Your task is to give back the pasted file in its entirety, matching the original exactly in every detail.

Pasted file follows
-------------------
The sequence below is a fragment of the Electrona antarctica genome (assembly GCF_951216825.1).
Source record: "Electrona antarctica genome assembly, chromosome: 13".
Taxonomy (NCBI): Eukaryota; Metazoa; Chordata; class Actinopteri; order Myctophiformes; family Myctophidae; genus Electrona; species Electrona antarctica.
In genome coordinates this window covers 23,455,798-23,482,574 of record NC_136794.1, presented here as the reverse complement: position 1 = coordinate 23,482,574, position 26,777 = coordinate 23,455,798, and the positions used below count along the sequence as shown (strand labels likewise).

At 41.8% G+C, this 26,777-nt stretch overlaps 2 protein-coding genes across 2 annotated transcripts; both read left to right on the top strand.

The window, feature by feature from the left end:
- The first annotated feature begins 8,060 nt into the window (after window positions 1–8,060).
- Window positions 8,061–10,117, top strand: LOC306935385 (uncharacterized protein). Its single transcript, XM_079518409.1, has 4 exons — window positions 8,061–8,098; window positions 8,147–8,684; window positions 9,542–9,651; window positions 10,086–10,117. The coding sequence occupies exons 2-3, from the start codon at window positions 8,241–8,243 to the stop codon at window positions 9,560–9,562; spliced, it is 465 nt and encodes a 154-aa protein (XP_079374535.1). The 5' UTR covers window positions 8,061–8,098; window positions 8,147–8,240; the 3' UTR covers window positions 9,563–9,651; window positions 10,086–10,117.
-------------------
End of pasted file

The sequence below is a fragment of the Electrona antarctica genome (assembly GCF_951216825.1).
Source record: "Electrona antarctica genome assembly, chromosome: 13".
Taxonomy (NCBI): Eukaryota; Metazoa; Chordata; class Actinopteri; order Myctophiformes; family Myctophidae; genus Electrona; species Electrona antarctica.
In genome coordinates this window covers 23,455,798-23,482,574 of record NC_136794.1, presented here as the reverse complement: position 1 = coordinate 23,482,574, position 26,777 = coordinate 23,455,798, and the positions used below count along the sequence as shown (strand labels likewise).

At 41.8% G+C, this 26,777-nt stretch overlaps 2 protein-coding genes across 2 annotated transcripts; both read left to right on the top strand.

The window, feature by feature from the left end:
- The first annotated feature begins 8,060 nt into the window (after window positions 1–8,060).
- Window positions 8,061–10,117, top strand: LOC306935385 (uncharacterized protein). Its single transcript, XM_079518409.1, has 4 exons — window positions 8,061–8,098; window positions 8,147–8,684; window positions 9,542–9,651; window positions 10,086–10,117. The coding sequence occupies exons 2-3, from the start codon at window positions 8,241–8,243 to the stop codon at window positions 9,560–9,562; spliced, it is 465 nt and encodes a 154-aa protein (XP_079374535.1). The 5' UTR covers window positions 8,061–8,098; window positions 8,147–8,240; the 3' UTR covers window positions 9,563–9,651; window positions 10,086–10,117.